Baby Was Just a Little Shadow Nervous and in Pain, but Cured by Dr. Cassell's Tablets. Mrs. Hope, a professional nurse, of 116, Gloucester Road, Tue Brook, Liverpool, It is a pleasure to me to tell people what a lot of good Dr. Cassell's Tablets have dono my little girl, Violet. She was a fine baby till 12 months old, but after that began to waste away dreadfully. She !ost rppetite. and nothing seemed to tempt her. I tried everything I could think of to pull her round, but poor little Violet only grew worse, ti!l she was just a little shadow. She seemed in much pain at times. and at last was so very ill that she did not know me. Then I ga-ve hc-r Dr. Cassell s Tablets, and in quite a short time there was im- provement. She had been nervous, but that disappeared, her strength returned, and soon she was running about again." Dr. Cassell's Tablets are the perfect modern .home remedy for Nervous Break- down. rNerv Failure. Neuritis, Malnutri- tion, Wasting, Anaemia, Sleeplessness, Indi- gestion. Kidney Trouble, and Premature Decay. Specially suitable for nursing mothers and women of middle age. Sold bi chemists and stores in all parts of the world. Prices: Is 3d. and 3s.. the 3s. size being the more economical. Free informa- tion on any case sent on request. D'r. Cassell's Co., Limited, Chester Road. Manchester, Eng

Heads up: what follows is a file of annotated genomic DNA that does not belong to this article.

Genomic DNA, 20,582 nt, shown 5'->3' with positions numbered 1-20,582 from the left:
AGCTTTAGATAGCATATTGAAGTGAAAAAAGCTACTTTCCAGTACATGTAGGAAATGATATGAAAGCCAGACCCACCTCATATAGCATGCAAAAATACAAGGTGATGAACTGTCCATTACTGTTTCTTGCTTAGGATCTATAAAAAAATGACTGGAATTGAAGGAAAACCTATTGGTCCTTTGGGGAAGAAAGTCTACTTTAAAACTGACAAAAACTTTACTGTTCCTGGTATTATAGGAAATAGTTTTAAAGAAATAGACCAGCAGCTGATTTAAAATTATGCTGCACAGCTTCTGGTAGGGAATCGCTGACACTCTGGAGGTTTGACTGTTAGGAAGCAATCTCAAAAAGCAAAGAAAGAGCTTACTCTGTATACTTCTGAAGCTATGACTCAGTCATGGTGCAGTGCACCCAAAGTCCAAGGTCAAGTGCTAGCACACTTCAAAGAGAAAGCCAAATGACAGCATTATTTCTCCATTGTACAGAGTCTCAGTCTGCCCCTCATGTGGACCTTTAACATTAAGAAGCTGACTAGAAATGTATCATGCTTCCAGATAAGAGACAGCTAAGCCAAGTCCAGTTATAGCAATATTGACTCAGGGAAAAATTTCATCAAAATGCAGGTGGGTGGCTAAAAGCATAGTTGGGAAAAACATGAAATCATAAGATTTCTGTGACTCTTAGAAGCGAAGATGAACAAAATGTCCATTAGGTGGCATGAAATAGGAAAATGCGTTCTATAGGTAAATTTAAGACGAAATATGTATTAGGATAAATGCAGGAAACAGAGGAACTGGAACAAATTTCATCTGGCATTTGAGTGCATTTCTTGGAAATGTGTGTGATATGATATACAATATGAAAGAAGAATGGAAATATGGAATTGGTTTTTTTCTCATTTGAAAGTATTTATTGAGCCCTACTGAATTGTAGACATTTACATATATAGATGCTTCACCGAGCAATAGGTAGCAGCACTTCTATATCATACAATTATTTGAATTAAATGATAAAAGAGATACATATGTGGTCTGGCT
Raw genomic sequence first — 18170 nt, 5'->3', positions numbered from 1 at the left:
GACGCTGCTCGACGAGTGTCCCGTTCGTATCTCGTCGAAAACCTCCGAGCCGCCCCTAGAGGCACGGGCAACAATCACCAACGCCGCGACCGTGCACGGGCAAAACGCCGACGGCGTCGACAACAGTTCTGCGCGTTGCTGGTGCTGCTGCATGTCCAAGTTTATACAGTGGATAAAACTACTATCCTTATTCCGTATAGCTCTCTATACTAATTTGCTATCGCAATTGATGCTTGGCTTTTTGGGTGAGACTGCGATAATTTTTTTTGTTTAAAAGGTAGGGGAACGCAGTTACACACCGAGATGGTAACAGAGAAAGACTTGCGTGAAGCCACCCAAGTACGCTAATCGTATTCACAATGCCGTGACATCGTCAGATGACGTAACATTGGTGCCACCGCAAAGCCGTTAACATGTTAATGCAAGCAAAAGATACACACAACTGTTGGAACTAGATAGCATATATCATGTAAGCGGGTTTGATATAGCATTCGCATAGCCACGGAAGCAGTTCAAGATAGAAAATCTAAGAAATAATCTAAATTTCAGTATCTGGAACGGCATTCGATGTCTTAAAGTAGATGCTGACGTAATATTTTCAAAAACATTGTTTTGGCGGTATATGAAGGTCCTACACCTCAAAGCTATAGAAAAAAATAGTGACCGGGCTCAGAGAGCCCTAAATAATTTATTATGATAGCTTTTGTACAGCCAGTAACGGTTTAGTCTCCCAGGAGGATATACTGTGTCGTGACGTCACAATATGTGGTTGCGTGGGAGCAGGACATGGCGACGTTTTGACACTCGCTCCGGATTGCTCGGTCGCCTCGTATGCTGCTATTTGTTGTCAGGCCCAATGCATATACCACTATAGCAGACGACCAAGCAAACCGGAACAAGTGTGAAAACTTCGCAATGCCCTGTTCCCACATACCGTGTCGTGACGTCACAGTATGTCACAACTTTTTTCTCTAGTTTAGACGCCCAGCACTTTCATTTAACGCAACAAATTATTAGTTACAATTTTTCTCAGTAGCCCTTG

CROSS HANDS. On atllrday evening, a conceit was given at the Public Hall. Mr. David Main- waring, Penygroes. presided. The artistes (who are members of the Royal Academy) WNe :-qoprona. Miss Annie Williams; tenor, Mr. Tudor Davies; bass. Mt. Corrwg Walters; elocutionist, Master Hywel Hughes. The proceeds were in aid of the Cefneithin annual eisteddfod funds.